The Birth of Jesus module contains a set of 11 games, one of which can be played for free. The additional 10 games can be accessed via an in-app purchase of $2.99. The name of the module, Birth of Jesus, is something of a misnomer as it covers the period starting with the Annunciation (an angel appears to Mary informing her that she is pregnant with God's child) and continues through Jesus' childhood and early ministry, finishing with the Sermon on the Mount. The subjects of the 11 games are:
- Annunciation of the Birth
- Birth of Jesus
- Visit of the Wise Men
- Childhood of Jesus
- Baptism of Jesus
- Temptations of Jesus
- Call of the disciples
- Wedding at Cana
- The Beatitudes
- Love Your Enemy
- The Prayer
As you can see, now is the perfect time of year to use these 'Birth of Jesus' games with your children as either a complement to planned Bible studies or as part of daily devotional exercises. You could use them to reflect upon Jesus' birth and then with Epiphany coming up on January 6th to think over what the visit of the Wise Men might portend. However, before discussing any further how the app may be used, let me describe it for you a little more.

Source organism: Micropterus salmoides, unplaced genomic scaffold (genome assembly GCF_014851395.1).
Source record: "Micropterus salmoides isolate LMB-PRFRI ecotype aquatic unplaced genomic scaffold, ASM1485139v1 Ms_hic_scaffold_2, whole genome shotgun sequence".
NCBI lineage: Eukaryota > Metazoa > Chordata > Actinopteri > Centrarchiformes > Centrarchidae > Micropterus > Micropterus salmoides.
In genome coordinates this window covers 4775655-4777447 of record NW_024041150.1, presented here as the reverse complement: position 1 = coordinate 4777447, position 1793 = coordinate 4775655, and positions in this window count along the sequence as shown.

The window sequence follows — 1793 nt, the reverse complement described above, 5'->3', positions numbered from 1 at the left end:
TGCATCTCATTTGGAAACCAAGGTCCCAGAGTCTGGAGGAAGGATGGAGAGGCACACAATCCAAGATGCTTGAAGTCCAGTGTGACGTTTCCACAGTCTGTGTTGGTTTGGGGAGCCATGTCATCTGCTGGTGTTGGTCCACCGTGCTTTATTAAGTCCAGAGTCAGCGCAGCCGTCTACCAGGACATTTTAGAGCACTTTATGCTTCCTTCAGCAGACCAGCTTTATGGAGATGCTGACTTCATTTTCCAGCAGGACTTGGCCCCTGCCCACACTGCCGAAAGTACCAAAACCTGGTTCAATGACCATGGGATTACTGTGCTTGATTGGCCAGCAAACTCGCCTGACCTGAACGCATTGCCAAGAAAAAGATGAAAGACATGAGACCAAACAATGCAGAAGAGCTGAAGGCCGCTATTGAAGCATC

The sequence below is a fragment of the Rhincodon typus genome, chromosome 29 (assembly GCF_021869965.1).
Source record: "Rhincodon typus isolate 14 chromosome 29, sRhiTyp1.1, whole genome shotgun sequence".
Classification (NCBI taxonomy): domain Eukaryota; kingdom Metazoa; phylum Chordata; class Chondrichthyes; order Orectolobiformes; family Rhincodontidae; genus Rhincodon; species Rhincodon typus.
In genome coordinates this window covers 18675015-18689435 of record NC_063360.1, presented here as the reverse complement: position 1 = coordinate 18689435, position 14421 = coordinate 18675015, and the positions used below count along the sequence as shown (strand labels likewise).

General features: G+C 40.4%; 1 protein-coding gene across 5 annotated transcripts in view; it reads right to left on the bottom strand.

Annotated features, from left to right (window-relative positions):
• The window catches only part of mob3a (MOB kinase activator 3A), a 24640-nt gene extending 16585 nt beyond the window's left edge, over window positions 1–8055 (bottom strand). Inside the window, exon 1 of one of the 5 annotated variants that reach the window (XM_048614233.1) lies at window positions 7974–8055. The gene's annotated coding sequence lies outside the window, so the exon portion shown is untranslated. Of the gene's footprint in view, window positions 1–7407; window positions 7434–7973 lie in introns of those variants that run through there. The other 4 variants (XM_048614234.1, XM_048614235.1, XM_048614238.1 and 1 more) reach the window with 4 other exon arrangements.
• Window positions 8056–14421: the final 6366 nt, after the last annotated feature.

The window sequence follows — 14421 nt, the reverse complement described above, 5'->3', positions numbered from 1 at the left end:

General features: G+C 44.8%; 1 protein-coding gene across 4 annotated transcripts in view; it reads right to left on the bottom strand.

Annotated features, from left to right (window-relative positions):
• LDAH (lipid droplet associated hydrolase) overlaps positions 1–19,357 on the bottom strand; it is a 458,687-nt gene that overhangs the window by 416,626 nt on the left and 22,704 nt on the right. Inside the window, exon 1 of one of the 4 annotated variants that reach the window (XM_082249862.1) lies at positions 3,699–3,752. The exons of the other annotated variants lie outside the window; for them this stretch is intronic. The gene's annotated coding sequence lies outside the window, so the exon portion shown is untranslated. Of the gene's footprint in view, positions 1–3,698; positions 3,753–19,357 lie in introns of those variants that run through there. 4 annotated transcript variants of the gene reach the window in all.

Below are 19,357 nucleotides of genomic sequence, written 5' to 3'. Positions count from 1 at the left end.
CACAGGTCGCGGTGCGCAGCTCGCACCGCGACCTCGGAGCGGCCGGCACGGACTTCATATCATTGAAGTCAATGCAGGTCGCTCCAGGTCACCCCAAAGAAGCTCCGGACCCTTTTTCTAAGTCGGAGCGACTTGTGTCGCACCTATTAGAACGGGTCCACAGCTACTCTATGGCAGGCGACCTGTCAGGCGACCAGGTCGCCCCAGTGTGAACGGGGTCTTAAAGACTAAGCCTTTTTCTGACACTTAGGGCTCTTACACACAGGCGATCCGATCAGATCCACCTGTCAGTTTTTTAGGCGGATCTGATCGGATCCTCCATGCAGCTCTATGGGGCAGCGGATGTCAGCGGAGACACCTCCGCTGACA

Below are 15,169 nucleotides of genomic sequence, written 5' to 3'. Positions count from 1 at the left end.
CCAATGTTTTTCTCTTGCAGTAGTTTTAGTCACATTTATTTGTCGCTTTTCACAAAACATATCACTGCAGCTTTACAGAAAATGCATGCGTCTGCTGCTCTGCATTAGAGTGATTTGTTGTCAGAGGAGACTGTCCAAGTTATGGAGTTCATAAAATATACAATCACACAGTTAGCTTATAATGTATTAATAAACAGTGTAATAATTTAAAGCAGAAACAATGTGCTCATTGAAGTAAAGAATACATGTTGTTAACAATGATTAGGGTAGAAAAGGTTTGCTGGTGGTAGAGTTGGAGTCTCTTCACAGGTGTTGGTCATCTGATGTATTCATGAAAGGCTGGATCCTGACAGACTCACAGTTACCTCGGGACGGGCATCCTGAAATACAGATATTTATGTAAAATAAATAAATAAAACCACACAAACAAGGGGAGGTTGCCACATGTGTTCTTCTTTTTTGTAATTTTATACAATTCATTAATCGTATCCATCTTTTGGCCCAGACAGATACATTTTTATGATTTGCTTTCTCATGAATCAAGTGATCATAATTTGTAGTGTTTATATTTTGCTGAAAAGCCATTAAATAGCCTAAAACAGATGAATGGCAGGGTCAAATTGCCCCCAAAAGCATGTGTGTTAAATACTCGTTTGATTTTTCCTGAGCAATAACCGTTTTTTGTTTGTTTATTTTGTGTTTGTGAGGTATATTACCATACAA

Each of the 11 games contains three sections:
- The first section is a cartoon depiction of the biblical story covered by that game. So, for example, in the game covering the Visit of the Wise Men there is a comic strip showing not just the Magi visiting Jesus after his birth but also their audience with Herod on their way to Bethlehem, the massacre of the innocents and the escape of Jesus, Joseph and Mary to Egypt. In addition to the comic strip, there are three phrases shown that your child has to match to the appropriate frame in the cartoon. If they drag and drop the phrase onto the correct spot, it becomes paper-clipped to the page. If your child guesses incorrectly then one of the three little oil lamps at the top left hand side of the screen goes out.